Me (to myself, in the mirror): “Ok, this [insert any unsightly skin imperfection– zit, wrinkle, mole, scar] is really bothering me, but I’m sure it’s one of those things that only I notice, and it’s totally imperceptible to everyone else.” (Vow not to focus on it. Convince self it’s not even there.)
10 minutes later, wake Nora up.
Nora: <Opens eyes. Immediately zooms in on skin imperfection with sniper-like focus. Lunges at it with two hands. Slaps it. Twists it between her little devil fingers. Tries to yank it off. Bites at it. Cackles maniacally.>
Therapist: “I’m starting to notice this about you– you tend to start things from a place of assumed failure. You approach new things, even new conversations, or small tasks, as something you’re going to screw up. And immediately starting from this assumption puts you in a space of feeling defensive, like you constantly have to prove yourself. And that’s why it’s so hard for you to get started with things. And, quite frankly, why you’re so exhausted.”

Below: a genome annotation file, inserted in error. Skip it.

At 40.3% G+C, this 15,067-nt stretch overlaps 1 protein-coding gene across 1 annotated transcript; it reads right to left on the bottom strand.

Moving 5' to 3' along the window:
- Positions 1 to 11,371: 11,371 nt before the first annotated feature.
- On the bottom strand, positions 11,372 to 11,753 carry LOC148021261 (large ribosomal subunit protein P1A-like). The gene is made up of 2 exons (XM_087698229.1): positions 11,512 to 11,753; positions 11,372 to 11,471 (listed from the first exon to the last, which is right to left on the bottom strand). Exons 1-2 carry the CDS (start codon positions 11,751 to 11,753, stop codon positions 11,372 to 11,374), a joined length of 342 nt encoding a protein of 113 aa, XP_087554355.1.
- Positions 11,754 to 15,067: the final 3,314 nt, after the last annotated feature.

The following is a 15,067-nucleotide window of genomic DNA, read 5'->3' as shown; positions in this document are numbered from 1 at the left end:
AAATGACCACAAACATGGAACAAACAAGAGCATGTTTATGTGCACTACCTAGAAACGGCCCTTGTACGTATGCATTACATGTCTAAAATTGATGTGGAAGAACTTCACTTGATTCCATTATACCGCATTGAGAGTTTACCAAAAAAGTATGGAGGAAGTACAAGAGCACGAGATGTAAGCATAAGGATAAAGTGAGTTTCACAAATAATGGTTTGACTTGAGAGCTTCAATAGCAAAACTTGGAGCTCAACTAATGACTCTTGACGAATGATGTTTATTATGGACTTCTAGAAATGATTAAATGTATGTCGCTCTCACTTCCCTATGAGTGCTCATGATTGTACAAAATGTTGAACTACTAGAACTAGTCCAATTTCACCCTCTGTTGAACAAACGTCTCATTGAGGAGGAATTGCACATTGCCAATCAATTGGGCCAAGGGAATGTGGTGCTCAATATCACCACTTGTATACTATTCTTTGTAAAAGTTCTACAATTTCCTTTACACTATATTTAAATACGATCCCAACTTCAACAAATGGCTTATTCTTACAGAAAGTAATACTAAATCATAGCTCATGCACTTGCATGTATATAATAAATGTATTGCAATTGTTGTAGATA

Me: <stunned silence>
Therapist: “Big ‘Aha!’ moment for you?”
Me: “It took you 7 years to notice this about me?!”
It’s literally the one thing I was born knowing about myself
Whenever someone gives me a compliment, I automatically assume they are drunk.
I know, this doesn’t say much about my self esteem. So I am working on it.
I’m trying to get to a place where, when people say something nice to me, I truly believe they are being genuine. That I am a good person, and people can recognize and point out my positive qualities without being under the influence of a ton of alcohol.
And the fact that they’re always throwing up right after– that’s just a coincidence.